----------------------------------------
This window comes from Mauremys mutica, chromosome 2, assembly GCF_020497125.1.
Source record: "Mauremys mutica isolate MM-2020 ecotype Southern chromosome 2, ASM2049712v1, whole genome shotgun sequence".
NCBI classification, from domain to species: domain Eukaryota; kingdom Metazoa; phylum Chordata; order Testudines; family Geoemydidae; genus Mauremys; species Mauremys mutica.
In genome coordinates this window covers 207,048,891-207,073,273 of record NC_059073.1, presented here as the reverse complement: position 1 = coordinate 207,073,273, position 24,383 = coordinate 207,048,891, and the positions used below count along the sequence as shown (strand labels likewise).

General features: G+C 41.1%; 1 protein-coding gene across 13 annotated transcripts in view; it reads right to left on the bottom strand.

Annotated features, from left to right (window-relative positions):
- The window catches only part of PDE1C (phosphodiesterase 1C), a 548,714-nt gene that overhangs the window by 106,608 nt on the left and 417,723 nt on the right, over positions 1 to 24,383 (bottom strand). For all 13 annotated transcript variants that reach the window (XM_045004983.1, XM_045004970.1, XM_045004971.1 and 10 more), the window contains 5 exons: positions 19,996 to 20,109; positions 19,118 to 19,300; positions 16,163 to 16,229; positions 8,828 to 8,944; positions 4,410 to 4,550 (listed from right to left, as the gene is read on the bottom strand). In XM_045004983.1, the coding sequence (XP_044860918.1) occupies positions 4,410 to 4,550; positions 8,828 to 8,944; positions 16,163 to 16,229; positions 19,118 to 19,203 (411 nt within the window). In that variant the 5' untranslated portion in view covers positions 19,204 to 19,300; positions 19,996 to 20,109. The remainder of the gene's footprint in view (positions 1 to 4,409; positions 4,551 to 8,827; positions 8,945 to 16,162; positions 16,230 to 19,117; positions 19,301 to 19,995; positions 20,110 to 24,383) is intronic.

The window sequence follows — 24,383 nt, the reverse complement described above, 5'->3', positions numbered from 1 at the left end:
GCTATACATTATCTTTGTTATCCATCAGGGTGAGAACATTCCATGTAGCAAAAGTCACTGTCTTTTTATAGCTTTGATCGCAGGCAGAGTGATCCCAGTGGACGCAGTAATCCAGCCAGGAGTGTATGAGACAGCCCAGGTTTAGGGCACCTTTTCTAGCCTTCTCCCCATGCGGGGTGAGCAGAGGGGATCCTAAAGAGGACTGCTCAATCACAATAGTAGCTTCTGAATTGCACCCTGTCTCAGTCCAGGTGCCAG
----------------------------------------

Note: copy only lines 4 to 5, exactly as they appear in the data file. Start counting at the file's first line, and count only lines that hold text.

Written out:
In genome coordinates this window covers 207,048,891-207,073,273 of record NC_059073.1, presented here as the reverse complement: position 1 = coordinate 207,073,273, position 24,383 = coordinate 207,048,891, and the positions used below count along the sequence as shown (strand labels likewise).

General features: G+C 41.1%; 1 protein-coding gene across 13 annotated transcripts in view; it reads right to left on the bottom strand.